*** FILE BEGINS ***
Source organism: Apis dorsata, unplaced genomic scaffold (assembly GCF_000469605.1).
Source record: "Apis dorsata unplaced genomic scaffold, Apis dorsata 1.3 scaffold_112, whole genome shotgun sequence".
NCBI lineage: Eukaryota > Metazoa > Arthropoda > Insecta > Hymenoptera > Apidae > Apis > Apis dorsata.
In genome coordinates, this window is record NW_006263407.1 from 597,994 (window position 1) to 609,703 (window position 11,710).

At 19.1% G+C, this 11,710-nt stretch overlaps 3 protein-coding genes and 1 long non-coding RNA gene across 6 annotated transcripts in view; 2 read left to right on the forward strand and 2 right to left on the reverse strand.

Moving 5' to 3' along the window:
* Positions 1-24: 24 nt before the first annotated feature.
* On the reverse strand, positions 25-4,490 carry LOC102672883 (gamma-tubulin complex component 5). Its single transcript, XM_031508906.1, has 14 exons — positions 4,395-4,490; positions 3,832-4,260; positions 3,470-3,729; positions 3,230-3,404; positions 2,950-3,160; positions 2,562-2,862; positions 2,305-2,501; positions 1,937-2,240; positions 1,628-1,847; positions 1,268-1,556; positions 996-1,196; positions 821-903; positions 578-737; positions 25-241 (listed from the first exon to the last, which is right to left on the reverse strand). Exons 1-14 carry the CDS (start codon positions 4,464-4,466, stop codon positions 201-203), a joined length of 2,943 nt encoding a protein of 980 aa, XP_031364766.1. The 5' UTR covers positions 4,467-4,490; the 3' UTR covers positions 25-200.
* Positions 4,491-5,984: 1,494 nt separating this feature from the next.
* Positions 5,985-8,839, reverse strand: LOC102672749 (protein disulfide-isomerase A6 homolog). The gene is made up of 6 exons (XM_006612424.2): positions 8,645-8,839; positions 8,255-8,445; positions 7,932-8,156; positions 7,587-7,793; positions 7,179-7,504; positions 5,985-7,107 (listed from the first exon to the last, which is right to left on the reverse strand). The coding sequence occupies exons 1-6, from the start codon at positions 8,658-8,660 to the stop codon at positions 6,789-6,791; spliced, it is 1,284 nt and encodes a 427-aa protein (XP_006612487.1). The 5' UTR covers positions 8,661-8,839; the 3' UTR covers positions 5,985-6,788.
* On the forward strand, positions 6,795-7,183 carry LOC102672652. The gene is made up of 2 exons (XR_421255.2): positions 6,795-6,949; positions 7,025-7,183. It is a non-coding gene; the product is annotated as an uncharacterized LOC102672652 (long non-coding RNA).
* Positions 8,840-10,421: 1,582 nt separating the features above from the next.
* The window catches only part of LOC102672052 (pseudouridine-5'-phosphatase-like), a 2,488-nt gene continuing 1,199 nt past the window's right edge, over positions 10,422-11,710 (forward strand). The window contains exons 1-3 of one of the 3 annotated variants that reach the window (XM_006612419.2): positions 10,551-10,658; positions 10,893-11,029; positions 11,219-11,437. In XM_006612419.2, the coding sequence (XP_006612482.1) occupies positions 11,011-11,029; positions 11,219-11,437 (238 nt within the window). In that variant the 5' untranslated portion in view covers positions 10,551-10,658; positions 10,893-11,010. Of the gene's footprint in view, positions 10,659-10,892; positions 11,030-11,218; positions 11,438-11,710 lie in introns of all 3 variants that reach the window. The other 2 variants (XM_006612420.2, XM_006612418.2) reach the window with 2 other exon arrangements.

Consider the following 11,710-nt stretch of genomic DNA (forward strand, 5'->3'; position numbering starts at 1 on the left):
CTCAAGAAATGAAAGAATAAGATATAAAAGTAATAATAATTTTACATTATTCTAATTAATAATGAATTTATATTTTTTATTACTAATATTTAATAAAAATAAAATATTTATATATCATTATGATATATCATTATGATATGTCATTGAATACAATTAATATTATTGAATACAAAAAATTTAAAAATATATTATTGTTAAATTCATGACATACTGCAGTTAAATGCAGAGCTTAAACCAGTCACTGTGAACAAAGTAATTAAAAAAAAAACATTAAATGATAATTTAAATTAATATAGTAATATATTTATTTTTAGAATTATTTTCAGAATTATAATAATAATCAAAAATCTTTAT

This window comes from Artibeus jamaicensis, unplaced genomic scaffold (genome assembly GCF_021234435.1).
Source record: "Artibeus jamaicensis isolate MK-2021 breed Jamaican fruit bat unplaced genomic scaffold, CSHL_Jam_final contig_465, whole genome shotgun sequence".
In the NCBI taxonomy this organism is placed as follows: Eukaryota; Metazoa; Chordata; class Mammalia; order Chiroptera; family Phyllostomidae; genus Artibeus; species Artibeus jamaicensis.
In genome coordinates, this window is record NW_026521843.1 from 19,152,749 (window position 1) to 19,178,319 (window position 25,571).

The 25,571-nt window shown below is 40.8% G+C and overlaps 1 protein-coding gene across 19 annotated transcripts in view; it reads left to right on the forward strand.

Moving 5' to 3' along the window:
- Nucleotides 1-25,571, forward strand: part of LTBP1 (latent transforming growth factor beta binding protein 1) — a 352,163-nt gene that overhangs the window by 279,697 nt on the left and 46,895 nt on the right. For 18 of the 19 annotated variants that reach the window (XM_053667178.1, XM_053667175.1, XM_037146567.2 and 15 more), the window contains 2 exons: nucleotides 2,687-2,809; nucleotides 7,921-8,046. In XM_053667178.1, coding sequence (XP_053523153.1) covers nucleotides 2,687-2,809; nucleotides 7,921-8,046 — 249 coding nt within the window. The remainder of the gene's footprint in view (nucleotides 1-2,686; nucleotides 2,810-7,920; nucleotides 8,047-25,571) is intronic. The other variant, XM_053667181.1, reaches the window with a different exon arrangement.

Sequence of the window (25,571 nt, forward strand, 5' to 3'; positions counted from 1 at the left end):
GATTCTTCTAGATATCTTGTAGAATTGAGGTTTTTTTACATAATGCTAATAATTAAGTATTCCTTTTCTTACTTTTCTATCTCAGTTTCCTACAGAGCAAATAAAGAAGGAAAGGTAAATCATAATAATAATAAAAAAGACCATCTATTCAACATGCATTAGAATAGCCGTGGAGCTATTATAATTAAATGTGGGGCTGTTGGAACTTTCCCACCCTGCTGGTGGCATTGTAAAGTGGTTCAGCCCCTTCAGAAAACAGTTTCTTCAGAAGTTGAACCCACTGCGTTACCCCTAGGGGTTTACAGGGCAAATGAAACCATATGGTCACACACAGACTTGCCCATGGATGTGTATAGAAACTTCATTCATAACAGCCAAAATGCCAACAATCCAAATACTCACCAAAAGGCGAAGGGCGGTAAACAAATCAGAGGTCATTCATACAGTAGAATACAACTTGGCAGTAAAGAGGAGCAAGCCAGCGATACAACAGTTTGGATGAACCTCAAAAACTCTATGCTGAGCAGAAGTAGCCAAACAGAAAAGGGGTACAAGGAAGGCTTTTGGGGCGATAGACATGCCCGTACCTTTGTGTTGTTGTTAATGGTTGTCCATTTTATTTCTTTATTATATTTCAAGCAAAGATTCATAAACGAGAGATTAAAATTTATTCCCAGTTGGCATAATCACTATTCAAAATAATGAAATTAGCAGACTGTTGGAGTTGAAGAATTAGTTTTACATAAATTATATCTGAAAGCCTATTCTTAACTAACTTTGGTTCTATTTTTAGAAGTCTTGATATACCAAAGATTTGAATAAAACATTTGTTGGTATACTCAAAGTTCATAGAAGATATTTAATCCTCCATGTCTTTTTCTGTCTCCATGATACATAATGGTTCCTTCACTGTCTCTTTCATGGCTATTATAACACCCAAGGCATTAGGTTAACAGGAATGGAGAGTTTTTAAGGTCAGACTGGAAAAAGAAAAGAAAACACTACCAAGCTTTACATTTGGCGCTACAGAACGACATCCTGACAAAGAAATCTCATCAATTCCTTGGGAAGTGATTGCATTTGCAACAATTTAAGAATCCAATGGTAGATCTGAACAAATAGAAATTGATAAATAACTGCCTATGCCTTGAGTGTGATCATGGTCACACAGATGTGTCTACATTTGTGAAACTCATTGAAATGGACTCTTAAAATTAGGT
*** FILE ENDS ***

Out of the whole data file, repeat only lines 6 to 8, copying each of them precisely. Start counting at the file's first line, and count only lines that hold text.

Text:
Moving 5' to 3' along the window:
* Positions 1-24: 24 nt before the first annotated feature.
* On the reverse strand, positions 25-4,490 carry LOC102672883 (gamma-tubulin complex component 5). Its single transcript, XM_031508906.1, has 14 exons — positions 4,395-4,490; positions 3,832-4,260; positions 3,470-3,729; positions 3,230-3,404; positions 2,950-3,160; positions 2,562-2,862; positions 2,305-2,501; positions 1,937-2,240; positions 1,628-1,847; positions 1,268-1,556; positions 996-1,196; positions 821-903; positions 578-737; positions 25-241 (listed from the first exon to the last, which is right to left on the reverse strand). Exons 1-14 carry the CDS (start codon positions 4,464-4,466, stop codon positions 201-203), a joined length of 2,943 nt encoding a protein of 980 aa, XP_031364766.1. The 5' UTR covers positions 4,467-4,490; the 3' UTR covers positions 25-200.